Rigor was held on Lincoln and Guba's approach [19], for credibility, we were involved in the data collection for six months, and variation in participants' characteristics in terms of age and work experience was maintained. Codes and themes were also provided to the participants (member check) and co-workers (peer check) and after addressing their comments, approved by them. For dependability, we elaborated the collecting process of data, analysis, and extracting themes, so they can be properly audited by external observers. In line with confirmability, the researcher tried to extract the codes and themes from the participants' descriptions and suspend his previous knowledge. For transferability, the phenomenon of BDN was summarized and the results of the study were provided to three EMS personnel who did not participate in the study and their experiences were commensurate with our results.


In this study, thirteen EMS personnel from Kermanshah and Kurdistan provinces participated, 12 (92%) were married and 8 (61.5%) had a bachelor's degree in emergency medicine. The mean (SD) of age was 34.38 (2.53) years with a domain of 30–39 years, and work experience was 10.38 (2.56) years with a domain of 6–15 years (Table 1).

Table 1 Demographic characteristics of the participants

From the qualitative content analysis, 680 codes, five main themes, and fifteen sub-themes were extracted which are presented in Table 2.

Table 2 Themes and sub-themes extracted from the study

Perceived stress

The concept of perceived stress was one of the main themes in this study. Most participants were exposed to the stress of entourage violence, others had the stress of the patient's family health, and some employees also talked about not being accepted by their companions. In this regard, three sub-concepts 1) violence stress, 2) family health stress, and 3) denial stress, were obtained.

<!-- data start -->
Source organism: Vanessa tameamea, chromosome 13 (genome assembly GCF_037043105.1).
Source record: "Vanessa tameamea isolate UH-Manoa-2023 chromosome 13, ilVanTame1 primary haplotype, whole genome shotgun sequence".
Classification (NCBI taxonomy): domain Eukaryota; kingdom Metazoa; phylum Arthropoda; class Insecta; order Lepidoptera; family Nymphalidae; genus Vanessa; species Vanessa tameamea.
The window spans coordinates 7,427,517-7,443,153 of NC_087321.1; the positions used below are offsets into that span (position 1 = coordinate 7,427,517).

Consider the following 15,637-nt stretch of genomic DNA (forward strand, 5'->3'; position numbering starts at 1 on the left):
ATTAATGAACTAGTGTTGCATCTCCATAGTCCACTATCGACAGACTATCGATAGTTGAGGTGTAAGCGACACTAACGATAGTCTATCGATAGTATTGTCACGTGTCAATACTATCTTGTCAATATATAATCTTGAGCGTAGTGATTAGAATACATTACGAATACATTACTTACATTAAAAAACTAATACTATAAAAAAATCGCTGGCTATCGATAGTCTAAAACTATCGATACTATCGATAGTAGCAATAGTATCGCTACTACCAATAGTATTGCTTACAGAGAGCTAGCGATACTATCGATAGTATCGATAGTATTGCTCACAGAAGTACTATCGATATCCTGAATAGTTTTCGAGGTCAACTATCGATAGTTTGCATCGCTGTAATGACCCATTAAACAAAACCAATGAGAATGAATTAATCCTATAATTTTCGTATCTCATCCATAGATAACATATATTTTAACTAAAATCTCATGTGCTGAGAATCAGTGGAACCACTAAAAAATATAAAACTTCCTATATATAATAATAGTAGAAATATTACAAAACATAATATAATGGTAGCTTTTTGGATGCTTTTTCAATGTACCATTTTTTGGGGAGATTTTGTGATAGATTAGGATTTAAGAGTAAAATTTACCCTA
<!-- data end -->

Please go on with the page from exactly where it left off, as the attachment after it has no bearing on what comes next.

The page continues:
Violence stress

Violent stress was extracted based on the views of all the participants. Fear and stress of violence from the deceased's companion and family made pre-hospital emergency staff always at risk of being beaten. Violence perpetrated by companions sometimes disrupted services for patients and left them unable to focus on treatment, and the staff was forced to delay treatment until police arrived.

participant 1, about confronting a stressful situation, stated:

“The only way I could think of it (breaking death news) was to postpone the death notice when we arrived at the hospital to announce the doctor and inevitably started CPR,… because I knew that in the hospital environment, despite the security forces and other medical staff, there was no danger of violence to me”.

This violence sometimes caused damage to ambulances and other equipment, and the stress of further violence caused the death declaration of the deceased to be postponed until the police arrived in the area. Some participants complained that police and other staff who should be immediately present at the scene did not have the necessary cooperation with them and would come too late.